Clinico-Pathological Studies of Long Survival ALS Cases Maintained by Active Life-Support Measures

  • M. Iwata
Part of the Advances in Experimental Medicine and Biology book series (AEMB, volume 209)


The final outcome of ALS is fairly uniform regardless of the rapidity of progression; respiratory insufficiency accentuated by aspiration with the risk of choking or pneumonia at stage 4[1] is the usual cause of death in most of the cases. The classical clinico-pathological correlations of ALS have been based upon these usual cases of stage 4 death[2–3]. Several long-survival case reports[4–5] deal with patients with a protracted clinical course, but the final state of the patients is usually at stage 4, and therefore is not fundamentally different from that of the ordinary cases. On the contrary, what is going to be presented in this report, deals with three sporadic ALS patients (Table 1) who had survived the usual final stage 4 by active life-support measures such as continuous artificial ventilation and tube feeding for years and died at stage 5[1] which can not usually be attained even in cases with a protracted long-survival course.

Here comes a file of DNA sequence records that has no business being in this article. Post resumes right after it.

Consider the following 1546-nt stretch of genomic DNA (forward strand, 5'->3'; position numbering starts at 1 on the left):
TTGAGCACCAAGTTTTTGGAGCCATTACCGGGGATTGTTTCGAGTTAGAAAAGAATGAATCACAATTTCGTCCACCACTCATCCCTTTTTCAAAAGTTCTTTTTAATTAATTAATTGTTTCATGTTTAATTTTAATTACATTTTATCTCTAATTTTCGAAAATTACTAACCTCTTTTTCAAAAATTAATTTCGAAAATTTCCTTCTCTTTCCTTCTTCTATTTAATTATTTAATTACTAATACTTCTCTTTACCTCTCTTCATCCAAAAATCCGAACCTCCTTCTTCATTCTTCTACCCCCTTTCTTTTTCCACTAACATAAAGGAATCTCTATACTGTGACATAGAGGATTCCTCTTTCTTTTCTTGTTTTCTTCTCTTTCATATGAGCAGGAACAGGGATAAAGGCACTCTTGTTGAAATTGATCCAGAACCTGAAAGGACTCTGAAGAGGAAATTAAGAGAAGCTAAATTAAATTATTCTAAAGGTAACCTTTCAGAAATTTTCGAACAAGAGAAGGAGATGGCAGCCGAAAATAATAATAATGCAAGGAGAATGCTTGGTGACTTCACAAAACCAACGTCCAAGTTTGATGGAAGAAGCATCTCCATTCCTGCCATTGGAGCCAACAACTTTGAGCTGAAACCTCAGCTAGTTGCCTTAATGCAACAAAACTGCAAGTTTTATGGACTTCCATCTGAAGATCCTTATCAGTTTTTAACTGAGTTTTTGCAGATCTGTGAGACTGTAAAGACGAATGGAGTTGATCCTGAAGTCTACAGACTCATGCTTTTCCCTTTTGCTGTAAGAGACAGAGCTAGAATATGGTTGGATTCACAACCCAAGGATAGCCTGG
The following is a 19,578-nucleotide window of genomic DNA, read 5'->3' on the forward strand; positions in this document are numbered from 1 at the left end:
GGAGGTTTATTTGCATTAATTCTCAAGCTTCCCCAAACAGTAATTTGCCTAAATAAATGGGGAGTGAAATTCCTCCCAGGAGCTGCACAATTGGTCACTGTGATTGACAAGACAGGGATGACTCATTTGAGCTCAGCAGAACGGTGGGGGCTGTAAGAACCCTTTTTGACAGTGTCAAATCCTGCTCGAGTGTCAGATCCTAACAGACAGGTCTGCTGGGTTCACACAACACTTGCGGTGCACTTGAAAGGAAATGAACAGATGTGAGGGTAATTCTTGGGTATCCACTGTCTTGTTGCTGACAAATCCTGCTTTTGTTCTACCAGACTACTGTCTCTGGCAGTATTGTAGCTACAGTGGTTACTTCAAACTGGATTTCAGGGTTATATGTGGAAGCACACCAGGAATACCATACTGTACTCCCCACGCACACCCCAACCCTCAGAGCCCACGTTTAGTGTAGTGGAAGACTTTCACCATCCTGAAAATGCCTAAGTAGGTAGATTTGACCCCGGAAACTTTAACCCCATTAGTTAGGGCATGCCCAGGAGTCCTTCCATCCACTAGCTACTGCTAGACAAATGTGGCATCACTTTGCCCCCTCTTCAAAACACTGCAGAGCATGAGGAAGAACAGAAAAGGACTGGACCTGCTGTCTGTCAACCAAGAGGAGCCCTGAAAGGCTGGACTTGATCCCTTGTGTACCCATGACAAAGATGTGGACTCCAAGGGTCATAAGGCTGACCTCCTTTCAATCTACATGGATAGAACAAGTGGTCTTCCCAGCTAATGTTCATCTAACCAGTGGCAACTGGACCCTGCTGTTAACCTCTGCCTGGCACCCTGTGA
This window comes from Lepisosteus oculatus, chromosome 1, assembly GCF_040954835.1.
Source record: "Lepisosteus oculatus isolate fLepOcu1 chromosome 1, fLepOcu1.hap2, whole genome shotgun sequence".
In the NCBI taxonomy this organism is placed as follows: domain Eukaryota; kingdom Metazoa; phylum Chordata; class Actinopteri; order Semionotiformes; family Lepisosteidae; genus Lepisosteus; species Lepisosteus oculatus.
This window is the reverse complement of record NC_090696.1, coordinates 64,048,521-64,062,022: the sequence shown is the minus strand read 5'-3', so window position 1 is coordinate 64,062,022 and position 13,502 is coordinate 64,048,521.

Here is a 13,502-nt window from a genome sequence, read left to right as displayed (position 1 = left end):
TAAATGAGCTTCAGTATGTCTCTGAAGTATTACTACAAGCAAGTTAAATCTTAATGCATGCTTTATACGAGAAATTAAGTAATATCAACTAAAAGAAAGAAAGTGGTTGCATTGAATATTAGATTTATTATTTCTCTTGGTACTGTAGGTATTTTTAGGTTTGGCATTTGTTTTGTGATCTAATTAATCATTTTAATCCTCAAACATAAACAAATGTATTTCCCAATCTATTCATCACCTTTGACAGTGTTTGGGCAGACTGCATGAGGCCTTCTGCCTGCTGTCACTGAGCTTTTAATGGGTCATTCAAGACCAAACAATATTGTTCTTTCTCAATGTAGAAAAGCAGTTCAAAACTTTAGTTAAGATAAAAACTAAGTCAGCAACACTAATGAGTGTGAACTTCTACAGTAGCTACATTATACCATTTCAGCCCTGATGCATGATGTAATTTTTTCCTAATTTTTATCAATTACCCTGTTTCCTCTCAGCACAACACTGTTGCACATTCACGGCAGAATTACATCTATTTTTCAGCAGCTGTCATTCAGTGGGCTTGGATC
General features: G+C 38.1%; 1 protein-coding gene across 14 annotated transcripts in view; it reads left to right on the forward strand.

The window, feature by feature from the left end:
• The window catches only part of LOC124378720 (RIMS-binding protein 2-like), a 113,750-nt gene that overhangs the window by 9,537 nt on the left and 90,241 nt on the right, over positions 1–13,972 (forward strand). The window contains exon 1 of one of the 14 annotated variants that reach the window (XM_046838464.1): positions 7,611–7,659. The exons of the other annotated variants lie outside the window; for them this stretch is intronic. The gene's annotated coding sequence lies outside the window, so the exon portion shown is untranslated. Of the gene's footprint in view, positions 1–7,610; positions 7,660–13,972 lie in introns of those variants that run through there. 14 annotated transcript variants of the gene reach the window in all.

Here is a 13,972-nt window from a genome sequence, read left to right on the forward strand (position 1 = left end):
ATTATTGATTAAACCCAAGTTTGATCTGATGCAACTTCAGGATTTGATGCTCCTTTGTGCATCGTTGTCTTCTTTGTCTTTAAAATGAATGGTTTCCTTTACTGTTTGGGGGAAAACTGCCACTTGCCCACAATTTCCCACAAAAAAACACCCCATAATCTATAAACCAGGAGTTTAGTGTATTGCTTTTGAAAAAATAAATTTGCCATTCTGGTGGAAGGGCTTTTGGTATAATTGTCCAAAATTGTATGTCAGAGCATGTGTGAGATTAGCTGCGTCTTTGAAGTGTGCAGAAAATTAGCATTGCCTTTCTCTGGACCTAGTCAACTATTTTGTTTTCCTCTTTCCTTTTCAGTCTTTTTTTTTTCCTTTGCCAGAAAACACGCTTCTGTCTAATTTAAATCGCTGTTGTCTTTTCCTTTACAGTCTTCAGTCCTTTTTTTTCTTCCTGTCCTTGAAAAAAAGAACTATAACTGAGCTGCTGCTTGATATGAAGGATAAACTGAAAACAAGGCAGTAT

Amyotrophic Lateral Sclerosis Motor Neuron Motor Nucleus Lower Motor Neuron Sporadic Amyotrophic Lateral Sclerosis 
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Copyright information

© Plenum Press, New York 1987

Authors and Affiliations

  • M. Iwata
    • 1
    • 2
  1. 1.Department of NeurologyInstitute of Brain ResearchJapan
  2. 2.School of MedicineUniversity of TokyoTokyoJapan

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